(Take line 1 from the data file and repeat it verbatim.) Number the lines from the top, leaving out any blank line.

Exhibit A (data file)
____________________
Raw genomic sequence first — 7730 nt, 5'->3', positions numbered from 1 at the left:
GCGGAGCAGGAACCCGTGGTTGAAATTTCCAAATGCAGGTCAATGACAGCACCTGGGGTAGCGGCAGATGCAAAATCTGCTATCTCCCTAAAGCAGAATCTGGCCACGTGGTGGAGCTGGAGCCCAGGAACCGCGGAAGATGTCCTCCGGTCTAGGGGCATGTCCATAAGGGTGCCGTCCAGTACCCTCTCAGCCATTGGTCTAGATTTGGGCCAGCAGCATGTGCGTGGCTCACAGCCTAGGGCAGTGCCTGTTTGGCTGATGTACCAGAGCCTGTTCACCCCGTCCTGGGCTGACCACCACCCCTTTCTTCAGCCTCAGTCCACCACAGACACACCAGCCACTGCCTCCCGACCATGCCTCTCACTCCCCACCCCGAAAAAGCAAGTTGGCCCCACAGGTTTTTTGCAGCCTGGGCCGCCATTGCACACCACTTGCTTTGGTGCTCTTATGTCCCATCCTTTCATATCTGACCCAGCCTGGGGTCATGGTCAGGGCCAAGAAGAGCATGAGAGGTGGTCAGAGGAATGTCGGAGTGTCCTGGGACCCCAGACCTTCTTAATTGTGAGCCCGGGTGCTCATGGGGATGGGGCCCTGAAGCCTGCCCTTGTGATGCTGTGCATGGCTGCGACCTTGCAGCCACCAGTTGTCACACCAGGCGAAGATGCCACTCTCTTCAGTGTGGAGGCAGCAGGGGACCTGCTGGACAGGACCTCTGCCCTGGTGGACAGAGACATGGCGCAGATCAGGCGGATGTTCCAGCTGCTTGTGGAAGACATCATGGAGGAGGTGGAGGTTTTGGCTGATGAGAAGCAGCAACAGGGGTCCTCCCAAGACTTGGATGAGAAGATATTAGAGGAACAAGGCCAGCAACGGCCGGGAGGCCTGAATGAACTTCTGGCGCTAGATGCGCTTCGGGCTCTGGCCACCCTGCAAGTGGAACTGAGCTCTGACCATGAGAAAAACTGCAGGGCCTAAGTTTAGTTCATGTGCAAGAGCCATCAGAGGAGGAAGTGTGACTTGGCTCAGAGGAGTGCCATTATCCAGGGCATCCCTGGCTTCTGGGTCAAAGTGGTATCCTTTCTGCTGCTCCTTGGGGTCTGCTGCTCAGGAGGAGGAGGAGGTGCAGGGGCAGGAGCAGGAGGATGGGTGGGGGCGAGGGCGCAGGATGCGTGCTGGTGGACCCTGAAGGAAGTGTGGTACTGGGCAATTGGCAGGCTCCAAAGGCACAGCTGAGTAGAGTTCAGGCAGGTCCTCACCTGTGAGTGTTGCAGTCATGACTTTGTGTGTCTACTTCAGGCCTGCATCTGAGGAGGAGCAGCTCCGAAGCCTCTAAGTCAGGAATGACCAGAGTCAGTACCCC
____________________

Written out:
Raw genomic sequence first — 7730 nt, 5'->3', positions numbered from 1 at the left: